One of my professors in school used to say we are in the middle of a transition in which our bodies are desperately trying to adapt to the junk we consume. His point is that our genes are confused by today's new factory-made foods. If we follow his rationale, it doesn't come as a surprise to see the many symptoms and diseases that science often classifies as idiopathic. That fancy word means a disease or condition that appears to manifest spontaneously, and its cause is unknown.
I see many people around me suffering from skin rashes, digestive issues, unexplained weight gain, constipation, migraines, fatigue, and let me be candid with you; the list is long and puzzling. Why do we develop these unexplained diseases or signs and symptoms? What do they mean in the long run?
We live in a fast-paced environment where food is not our priority. Making it a priority is hard, and it can be frustrating initially. Some people take longer to understand the benefits of a healthy diet. We are held prisoners of this elusive notion of time. Small changes might not seem significant, but they can bring superb results in the long run. It is not too late to start.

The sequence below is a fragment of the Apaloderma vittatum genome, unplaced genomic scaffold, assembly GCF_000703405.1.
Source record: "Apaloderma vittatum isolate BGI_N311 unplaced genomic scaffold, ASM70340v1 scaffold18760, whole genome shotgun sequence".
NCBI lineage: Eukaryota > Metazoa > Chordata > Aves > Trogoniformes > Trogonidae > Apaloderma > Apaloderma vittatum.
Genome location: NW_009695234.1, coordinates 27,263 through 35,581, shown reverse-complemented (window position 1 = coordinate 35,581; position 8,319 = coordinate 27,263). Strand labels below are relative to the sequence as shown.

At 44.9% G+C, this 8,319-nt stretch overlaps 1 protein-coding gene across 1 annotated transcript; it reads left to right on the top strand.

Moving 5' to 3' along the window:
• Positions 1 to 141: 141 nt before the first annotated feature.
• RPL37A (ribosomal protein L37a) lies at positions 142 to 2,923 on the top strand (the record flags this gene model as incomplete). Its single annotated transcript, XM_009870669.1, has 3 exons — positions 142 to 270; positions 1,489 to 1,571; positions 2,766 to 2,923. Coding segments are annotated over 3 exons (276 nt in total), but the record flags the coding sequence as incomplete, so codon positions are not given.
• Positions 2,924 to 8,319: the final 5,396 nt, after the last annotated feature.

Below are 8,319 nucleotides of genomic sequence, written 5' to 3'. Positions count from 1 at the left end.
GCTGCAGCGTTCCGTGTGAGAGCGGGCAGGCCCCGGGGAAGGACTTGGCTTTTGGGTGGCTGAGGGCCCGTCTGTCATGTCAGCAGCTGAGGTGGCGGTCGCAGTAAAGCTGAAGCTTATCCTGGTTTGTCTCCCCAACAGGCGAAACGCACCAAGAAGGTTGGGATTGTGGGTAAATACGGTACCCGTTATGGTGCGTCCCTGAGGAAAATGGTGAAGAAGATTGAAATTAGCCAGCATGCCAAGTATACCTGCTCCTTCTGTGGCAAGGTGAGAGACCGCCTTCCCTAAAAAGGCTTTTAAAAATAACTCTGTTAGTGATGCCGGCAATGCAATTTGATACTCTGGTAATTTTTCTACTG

Take Alzheimer's disease; for example, research shows that it can be developed twenty years before being diagnosed. How then do we move from the healthy spectrum to an illness spectrum over twenty years without realizing it? Is it possible that inadvertently we contribute to the issues? Several modifiable factors play a role in cardiovascular disease, for example. Would it be too far-fetched to think that many other conditions are also highly influenced by lifestyle choices?
Clinical nutritionists have to use evidence to guide their actions. Astonishingly, the numbers don't lie, and yet we find ourselves challenged by the many undesired food choices, lack of time, and the increasing number of tasks we have to juggle from moment to moment. No wonder our brains can't keep up, and a good night of sleep cannot even recharge us. If we start changing our habits slowly, it is more likely that those changes will be sustainable. Changing your lifestyle might mean longevity, but aside from that, it might mean healthier and happier years ahead. Yesterday I talked to one of my clients, and she exudes happiness. Her energy has changed. She sounds happier. Her skin was glowing, and she had a beautiful smile. The changes we have implemented are minimal, but we see results already. When will you start?
Here are some ways you can start:
Create a to-do list: yes, use the old-fashioned method: pen and paper. You can add things such as eating an apple today to the list. Keep the list close to you.
Pick one day out of your week (2 hours will do) to grocery shop for unprocessed foods. If you feel adventurous, bring a recipe and buy the ingredients on the list.
Use two hours or so of the next day to make that recipe (make sure it's enough for you to have leftovers).
Bring your lunch to work and make time to eat lunch! Do not skip meals because you are too busy. Add "lunch" to your calendar if you have to. 20-30 minutes if you don’t have more time. Make it a priority to eat lunch.